7 Questions to Ask When You're Vetting a Tax Lawyer

7 Questions to Ask When You're Vetting a Tax Lawyer

by Lorelei Laird, March 2020

Tax lawyers can help you through a tax controversy—or help you avoid one by carefully planning your estate or business. But to get the right lawyer for your needs, you should know what to look for.

Questions to Ask When Your Vetting a Tax Lawyer

To reduce the high anxiety associated with hiring a lawyer and to help you avoid making snap decisions, we've put together a list of seven tips on what to ask a tax lawyer to ensure the services they provide fit your needs.

What a Tax Lawyer Does

As personal finance website The Balance explains, there are roughly two types of tax law: tax planning and tax controversies. Tax planning lawyers help businesses and people with high net worths arrange their financial affairs in a way that minimizes their tax burdens and helps them avoid a tax audit. You might want to talk to this kind of tax lawyer if you're starting or growing a business—remember that the IRS considers "gig work" self-employment—or if you need to manage a lot of money.

The other type of tax lawyer defends individuals and businesses against audits, investigations, or legal actions by the IRS or state tax agencies. This is the kind of lawyer you hire when you have tax debt problems. They may negotiate your tax debt or other issues with a government agency, find ways of settling your tax debt, advise you about how best to respond to an investigation, defend you in court, and more. They also handle communications with the government for you.

How to Find a Tax Lawyer Who Meets Your Needs

You should be able to narrow your search right away by looking for a lawyer who handles the kind of matter you have—business or personal. There are some important differences between business taxes and personal income taxes, and tax lawyers may specialize in helping one kind of client or the other.

After that, San Diego tax lawyer Sam Brotman suggests using word of mouth, including online reviews as well as people you know. You can also search our network of attorneys for businesses or individuals. Once you have some possibilities, you should be able to interview them—after all, you're the client—about their background and their assessment of your case. Here are some questions to ask:

  • What kind of tax work do you handle? Different tax lawyers handle different kinds of work, and someone who specializes in tax planning for business may not have the expertise to negotiate a tax debt settlement for an individual. The right lawyer for your needs is one who frequently handles the kind of work you need done.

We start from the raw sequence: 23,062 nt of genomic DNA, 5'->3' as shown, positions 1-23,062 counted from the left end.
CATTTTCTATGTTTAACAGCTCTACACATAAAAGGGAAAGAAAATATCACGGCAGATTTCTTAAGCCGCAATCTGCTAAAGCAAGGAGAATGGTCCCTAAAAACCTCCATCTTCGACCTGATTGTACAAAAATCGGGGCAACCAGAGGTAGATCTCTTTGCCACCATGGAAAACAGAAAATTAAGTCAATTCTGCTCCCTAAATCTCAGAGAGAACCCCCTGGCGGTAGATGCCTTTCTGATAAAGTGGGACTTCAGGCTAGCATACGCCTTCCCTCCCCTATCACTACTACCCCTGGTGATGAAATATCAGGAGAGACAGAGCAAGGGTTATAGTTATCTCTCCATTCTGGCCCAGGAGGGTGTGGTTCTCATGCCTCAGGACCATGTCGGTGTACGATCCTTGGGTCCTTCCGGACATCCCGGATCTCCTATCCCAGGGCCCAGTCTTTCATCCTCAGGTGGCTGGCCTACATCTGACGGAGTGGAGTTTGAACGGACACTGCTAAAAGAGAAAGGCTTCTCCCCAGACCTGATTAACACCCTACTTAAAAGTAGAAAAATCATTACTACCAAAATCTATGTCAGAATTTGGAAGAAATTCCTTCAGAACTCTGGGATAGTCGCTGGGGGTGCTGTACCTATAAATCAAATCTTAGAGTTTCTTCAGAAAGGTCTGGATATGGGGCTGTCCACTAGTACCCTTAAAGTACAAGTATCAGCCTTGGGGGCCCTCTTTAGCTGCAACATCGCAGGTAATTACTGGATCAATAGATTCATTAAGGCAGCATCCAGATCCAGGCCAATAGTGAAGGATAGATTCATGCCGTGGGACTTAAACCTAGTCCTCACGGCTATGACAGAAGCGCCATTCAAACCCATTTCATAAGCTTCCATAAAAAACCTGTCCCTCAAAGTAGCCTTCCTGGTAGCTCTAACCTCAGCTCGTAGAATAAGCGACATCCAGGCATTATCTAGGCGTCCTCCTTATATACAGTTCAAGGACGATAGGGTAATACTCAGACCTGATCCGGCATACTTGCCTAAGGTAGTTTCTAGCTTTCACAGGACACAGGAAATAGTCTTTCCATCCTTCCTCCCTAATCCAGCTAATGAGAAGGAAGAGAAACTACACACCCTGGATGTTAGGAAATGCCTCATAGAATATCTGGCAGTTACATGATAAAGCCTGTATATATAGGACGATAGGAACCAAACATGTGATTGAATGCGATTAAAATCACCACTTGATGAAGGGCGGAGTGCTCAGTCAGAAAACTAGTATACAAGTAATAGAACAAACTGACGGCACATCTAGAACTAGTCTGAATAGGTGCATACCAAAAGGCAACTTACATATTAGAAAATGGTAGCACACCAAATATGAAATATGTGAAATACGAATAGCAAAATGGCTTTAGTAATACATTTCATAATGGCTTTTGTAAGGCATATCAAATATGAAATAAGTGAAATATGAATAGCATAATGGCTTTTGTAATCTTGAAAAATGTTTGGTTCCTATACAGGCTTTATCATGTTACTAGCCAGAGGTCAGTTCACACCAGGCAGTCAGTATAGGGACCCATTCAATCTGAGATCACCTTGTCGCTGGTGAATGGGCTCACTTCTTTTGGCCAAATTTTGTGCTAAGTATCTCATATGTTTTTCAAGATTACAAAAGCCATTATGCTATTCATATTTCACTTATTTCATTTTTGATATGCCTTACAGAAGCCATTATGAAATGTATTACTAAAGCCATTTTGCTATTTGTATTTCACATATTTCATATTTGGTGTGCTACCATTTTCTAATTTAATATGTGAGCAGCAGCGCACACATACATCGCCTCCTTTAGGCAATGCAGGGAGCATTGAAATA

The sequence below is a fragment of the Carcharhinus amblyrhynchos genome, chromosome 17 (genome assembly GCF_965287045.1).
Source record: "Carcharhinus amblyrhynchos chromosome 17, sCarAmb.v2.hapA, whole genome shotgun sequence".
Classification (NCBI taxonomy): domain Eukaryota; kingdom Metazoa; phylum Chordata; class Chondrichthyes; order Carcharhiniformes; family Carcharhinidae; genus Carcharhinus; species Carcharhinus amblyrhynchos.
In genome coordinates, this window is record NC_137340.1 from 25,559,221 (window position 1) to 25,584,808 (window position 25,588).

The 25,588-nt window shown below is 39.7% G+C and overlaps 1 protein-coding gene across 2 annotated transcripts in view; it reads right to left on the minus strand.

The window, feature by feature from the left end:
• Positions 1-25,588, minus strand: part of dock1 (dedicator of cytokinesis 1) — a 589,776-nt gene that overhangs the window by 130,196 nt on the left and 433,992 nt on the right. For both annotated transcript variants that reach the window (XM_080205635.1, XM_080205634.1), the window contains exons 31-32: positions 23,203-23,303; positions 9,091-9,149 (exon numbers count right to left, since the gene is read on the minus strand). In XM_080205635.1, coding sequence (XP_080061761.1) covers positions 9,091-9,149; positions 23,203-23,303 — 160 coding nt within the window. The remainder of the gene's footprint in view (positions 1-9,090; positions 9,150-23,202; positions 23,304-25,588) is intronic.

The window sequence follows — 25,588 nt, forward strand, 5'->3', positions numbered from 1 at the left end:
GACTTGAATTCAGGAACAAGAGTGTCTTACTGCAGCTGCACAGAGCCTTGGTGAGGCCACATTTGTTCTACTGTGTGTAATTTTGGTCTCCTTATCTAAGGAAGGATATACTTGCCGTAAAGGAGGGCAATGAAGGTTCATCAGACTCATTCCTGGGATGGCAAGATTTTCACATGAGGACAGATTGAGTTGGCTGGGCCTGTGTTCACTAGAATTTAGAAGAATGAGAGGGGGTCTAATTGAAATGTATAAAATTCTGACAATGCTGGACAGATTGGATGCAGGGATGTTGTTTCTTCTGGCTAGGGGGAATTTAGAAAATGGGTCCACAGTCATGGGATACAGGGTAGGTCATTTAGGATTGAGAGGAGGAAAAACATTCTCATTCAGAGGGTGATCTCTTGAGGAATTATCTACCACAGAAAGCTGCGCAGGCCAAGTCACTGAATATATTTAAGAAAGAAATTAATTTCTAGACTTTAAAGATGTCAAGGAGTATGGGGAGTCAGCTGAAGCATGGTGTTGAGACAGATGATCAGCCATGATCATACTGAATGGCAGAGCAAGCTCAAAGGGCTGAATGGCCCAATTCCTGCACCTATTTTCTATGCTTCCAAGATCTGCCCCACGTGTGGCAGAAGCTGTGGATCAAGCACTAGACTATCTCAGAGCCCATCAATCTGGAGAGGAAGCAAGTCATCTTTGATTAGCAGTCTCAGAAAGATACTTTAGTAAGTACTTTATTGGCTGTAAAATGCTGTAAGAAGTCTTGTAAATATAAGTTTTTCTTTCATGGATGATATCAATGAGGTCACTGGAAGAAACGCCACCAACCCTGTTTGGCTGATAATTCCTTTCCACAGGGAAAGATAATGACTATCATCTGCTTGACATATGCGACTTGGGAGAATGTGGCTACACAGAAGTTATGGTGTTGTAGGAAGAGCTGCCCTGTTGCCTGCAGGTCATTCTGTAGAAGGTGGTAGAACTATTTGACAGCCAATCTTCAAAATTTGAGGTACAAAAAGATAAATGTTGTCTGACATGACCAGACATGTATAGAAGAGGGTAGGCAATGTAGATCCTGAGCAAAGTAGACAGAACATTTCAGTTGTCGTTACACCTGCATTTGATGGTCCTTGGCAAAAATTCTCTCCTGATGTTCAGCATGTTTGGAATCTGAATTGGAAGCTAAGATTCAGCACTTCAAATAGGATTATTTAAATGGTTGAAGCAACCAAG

• How much experience do you have with my problem? A brand-new lawyer may be less expensive. But if you have a complicated tax situation, you may be best served by someone who has extensive experience with similar situations.
  • Where are you licensed to practice? You need someone who's licensed to practice in the court(s) that will hear your case, which could mean state court, federal court, U.S. Tax Court, or others. It's not unusual for people with IRS problems to also have state tax problems, so be sure to ask about the tax lawyer's state licensing. Finding out where a tax lawyer is licensed also gives you another glimpse into their experience.
  • How much do you charge? You need to know what you're getting into, especially if money is a concern. How much a tax lawyer costs depends not only on what kind of case you have, but also how the lawyer typically arranges fees. Some charge an hourly rate; some charge a flat fee; and some ask for a retainer, which means you pay into a special account that the lawyer draws money out of as charges are incurred. Be sure to also ask whether there are separate charges for things like copies or an administrator's time.
  • How will you keep me informed? Especially if you have a tax debt problem, you may be anxious for updates. The tax lawyer should be able to explain when you can expect to hear about your case, how they prefer to contact you, and who in their office will handle the communications.
  • Who will do the work? It's fine if a paralegal or an administrator does some of the basic work, but watch out for organizations that charge you for a lawyer's time and then have someone else handle the case.
  • Why do you practice tax law? Tax attorney Tyson Cross suggests this question not because any particular answer is correct, but because it gives you some insight into the lawyer's motivations and personality. For example, Cross enjoys being able to alleviate "the gut wrenching pain of real people" with serious financial problems. This answer can help you decide whether you'd work well together.